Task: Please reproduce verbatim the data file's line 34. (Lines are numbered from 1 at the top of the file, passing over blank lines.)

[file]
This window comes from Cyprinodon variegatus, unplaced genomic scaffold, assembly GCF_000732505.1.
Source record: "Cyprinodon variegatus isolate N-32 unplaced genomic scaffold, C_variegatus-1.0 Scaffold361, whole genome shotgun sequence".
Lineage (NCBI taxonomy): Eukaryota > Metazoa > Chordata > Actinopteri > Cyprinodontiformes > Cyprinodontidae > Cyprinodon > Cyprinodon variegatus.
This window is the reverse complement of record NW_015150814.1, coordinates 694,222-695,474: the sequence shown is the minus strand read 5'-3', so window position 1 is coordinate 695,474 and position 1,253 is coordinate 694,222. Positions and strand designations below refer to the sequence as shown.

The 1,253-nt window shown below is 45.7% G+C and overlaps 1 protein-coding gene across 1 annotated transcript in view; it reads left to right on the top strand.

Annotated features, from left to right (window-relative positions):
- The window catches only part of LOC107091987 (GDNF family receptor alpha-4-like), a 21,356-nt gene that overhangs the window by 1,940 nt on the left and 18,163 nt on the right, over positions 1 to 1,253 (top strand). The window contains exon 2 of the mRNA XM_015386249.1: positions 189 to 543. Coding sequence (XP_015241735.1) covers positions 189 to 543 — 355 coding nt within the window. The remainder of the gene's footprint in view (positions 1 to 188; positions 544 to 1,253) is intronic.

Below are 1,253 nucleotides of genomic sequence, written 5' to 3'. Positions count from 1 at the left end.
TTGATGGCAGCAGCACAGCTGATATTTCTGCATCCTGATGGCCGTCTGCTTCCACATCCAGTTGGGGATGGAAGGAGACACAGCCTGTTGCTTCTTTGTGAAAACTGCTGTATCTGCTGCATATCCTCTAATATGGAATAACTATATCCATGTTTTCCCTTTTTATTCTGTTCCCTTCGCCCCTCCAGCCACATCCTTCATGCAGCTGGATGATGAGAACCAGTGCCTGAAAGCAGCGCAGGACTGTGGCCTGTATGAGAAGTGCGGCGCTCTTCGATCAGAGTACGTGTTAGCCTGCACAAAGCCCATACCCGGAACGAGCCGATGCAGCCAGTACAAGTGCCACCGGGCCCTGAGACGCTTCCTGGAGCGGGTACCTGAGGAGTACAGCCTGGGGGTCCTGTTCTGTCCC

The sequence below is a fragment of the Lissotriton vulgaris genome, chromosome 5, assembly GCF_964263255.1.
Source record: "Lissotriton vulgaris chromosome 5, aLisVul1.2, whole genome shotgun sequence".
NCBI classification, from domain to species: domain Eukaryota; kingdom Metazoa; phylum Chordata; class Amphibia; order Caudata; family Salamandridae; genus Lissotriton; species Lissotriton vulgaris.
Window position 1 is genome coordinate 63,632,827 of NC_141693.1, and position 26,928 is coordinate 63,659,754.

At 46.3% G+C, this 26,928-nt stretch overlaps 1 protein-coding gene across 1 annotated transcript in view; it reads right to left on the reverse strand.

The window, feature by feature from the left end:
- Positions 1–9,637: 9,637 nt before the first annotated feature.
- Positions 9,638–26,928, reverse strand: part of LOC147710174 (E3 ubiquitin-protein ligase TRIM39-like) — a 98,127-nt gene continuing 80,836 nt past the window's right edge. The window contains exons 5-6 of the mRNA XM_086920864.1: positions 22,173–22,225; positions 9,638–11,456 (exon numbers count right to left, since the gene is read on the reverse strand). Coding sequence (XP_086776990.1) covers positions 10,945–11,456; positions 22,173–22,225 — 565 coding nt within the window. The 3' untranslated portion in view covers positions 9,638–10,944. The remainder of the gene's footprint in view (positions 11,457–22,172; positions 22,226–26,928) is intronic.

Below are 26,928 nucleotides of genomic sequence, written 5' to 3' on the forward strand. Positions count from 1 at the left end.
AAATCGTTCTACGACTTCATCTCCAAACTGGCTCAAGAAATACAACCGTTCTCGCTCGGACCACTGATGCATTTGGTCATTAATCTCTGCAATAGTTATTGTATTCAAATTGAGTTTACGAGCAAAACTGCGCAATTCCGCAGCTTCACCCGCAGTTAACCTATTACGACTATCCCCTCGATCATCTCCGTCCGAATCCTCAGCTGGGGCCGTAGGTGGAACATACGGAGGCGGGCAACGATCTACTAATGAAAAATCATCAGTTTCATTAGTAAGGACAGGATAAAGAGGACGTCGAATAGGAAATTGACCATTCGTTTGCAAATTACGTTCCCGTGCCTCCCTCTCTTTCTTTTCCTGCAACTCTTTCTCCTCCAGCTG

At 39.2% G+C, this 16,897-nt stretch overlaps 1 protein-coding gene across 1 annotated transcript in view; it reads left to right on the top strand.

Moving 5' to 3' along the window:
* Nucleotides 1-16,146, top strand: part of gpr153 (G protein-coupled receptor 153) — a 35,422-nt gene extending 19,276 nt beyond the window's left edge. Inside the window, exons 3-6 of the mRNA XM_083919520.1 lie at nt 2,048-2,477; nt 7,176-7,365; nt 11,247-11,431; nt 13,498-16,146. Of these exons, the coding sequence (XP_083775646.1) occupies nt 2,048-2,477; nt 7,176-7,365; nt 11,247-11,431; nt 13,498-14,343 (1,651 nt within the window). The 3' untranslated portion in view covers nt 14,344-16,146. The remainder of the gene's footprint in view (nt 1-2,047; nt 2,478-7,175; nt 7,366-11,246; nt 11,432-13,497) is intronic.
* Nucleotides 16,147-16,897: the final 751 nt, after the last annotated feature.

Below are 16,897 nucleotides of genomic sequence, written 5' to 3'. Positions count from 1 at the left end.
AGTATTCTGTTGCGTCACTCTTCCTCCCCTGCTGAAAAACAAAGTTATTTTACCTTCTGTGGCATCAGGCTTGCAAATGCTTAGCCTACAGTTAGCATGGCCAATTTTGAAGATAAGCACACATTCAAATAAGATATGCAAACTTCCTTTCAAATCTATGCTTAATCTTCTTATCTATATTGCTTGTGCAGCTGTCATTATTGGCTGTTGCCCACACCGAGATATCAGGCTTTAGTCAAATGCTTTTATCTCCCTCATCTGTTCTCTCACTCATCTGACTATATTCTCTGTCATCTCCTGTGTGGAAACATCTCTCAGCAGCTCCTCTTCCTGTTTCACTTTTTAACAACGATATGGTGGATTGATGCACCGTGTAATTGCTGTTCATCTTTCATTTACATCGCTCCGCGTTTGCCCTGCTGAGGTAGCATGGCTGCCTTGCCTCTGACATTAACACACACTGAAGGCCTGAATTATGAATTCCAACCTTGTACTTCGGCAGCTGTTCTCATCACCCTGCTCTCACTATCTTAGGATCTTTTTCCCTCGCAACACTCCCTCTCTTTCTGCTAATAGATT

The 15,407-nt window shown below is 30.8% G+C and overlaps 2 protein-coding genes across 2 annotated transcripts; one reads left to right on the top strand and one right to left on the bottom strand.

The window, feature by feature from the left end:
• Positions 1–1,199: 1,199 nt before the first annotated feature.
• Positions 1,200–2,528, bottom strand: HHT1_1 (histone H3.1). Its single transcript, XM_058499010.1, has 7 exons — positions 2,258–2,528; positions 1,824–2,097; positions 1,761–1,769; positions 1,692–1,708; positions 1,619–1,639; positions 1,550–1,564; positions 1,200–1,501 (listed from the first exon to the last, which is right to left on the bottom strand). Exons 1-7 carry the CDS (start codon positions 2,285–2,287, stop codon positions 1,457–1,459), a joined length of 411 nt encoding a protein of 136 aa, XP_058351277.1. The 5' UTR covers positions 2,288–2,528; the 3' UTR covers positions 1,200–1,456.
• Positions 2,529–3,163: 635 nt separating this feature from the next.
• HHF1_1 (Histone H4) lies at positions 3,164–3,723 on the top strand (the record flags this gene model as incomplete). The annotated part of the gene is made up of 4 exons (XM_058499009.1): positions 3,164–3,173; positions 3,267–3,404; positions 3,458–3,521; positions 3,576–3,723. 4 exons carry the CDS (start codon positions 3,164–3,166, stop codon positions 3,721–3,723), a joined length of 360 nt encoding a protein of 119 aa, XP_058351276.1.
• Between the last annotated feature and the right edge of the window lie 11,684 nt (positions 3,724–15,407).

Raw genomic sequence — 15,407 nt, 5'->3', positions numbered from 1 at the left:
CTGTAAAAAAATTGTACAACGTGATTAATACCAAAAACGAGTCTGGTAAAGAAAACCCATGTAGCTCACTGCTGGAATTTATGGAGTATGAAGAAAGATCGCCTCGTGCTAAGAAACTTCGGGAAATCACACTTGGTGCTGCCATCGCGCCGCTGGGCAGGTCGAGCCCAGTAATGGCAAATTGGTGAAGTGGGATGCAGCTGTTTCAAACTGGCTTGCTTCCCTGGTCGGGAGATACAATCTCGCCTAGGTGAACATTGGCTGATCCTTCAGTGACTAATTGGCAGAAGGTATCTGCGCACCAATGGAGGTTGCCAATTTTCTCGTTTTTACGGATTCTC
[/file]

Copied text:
CTGTAAAAAAATTGTACAACGTGATTAATACCAAAAACGAGTCTGGTAAAGAAAACCCATGTAGCTCACTGCTGGAATTTATGGAGTATGAAGAAAGATCGCCTCGTGCTAAGAAACTTCGGGAAATCACACTTGGTGCTGCCATCGCGCCGCTGGGCAGGTCGAGCCCAGTAATGGCAAATTGGTGAAGTGGGATGCAGCTGTTTCAAACTGGCTTGCTTCCCTGGTCGGGAGATACAATCTCGCCTAGGTGAACATTGGCTGATCCTTCAGTGACTAATTGGCAGAAGGTATCTGCGCACCAATGGAGGTTGCCAATTTTCTCGTTTTTACGGATTCTC